EMaC Lab at CUNY 2019: The 32nd Annual CUNY Conference on Human Sentence Processing


Emily and Sara presented research posters at CUNY this year at University of Colorado Boulder. Find their posters and others from the session online at https://osf.io/view/CUNY2019/

Sara’s project titled “Frequency, predictability & lexical quality effects: individual differences in reading & proofreading” showed a reanalysis (Schotter et al., 2014) seeking to elucidate the patterns of individual differences within commonly seen effects like word frequency and sentence context. She further explored individuals sensitivity to orthotactic and phonotactic patterns of the English language.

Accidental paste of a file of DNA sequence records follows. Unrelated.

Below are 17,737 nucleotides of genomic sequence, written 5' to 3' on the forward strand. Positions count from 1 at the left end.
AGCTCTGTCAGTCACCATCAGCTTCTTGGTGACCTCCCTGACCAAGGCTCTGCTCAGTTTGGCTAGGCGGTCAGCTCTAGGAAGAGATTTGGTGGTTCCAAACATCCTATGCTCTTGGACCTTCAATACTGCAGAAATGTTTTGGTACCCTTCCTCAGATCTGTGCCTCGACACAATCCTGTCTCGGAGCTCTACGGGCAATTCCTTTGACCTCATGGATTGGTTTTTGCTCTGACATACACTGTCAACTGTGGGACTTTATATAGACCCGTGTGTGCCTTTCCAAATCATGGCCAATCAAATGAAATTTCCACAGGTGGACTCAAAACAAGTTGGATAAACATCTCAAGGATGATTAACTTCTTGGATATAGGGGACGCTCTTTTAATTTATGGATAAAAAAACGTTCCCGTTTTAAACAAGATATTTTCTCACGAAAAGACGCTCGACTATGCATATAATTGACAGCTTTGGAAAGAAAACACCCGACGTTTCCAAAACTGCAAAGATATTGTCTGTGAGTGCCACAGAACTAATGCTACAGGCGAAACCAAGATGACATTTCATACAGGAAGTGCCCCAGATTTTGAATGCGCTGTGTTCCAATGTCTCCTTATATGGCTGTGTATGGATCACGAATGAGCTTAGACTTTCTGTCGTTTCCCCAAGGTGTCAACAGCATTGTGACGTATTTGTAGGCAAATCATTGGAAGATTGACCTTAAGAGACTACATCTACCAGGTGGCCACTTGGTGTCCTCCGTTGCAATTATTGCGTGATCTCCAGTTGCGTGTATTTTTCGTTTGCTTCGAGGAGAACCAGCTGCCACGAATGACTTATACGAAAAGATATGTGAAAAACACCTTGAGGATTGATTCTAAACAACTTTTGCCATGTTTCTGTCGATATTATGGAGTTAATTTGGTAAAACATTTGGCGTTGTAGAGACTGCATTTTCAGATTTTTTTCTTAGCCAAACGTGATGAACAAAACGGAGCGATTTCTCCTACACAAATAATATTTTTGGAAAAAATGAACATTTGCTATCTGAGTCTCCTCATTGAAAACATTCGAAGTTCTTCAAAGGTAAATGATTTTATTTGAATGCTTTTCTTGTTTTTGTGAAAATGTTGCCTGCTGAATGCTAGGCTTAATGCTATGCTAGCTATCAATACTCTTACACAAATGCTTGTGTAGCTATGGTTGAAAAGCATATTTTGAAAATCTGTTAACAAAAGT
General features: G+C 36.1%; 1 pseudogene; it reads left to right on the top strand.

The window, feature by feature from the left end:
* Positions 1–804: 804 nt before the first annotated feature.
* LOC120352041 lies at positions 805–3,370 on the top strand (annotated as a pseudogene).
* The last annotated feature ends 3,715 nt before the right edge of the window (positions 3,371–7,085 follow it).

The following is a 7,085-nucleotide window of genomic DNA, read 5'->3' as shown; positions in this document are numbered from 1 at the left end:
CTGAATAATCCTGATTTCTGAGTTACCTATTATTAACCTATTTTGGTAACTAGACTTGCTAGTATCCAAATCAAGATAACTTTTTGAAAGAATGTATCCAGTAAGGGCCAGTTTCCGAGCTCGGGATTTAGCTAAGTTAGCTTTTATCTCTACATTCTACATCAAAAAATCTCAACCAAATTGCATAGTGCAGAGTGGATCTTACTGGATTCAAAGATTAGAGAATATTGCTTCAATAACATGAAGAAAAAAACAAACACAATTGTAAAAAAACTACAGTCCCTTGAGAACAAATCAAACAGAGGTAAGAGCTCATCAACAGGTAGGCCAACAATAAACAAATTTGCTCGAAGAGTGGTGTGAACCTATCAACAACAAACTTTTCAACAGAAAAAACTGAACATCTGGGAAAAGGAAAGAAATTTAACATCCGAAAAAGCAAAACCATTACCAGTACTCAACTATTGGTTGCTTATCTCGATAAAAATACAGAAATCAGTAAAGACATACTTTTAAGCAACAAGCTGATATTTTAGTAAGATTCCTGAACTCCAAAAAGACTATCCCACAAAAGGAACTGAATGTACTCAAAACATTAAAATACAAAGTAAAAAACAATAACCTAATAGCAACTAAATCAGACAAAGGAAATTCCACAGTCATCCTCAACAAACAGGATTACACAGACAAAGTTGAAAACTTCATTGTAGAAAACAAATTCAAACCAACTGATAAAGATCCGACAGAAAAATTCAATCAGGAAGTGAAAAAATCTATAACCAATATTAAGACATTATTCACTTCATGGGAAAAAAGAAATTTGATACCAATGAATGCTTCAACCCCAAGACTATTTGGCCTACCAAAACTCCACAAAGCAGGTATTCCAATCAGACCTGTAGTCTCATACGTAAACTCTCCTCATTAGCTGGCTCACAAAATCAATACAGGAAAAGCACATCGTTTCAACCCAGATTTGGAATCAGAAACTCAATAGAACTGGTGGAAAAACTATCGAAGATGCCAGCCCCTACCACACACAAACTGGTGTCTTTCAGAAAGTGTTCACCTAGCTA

Emily’s poster entitled “Enhanced peripheral lexical processing in deaf individuals: perceptually or linguistically driven?” is a collaboration with Dr. Amy Lieberman of Boston University. She presented preliminary results from three experiments of deaf signers’ peripheral processing abilities, demonstrating a sign superiority effect, whereby deaf signers are able to utilize lexical knowledge to facilitate processing of information under difficult tasks demands (i.e. when information is briefly presented at an extreme eccentricity in the periphery).


Published by emacusf

Eye Movements and Cognition Lab at the University of South Florida

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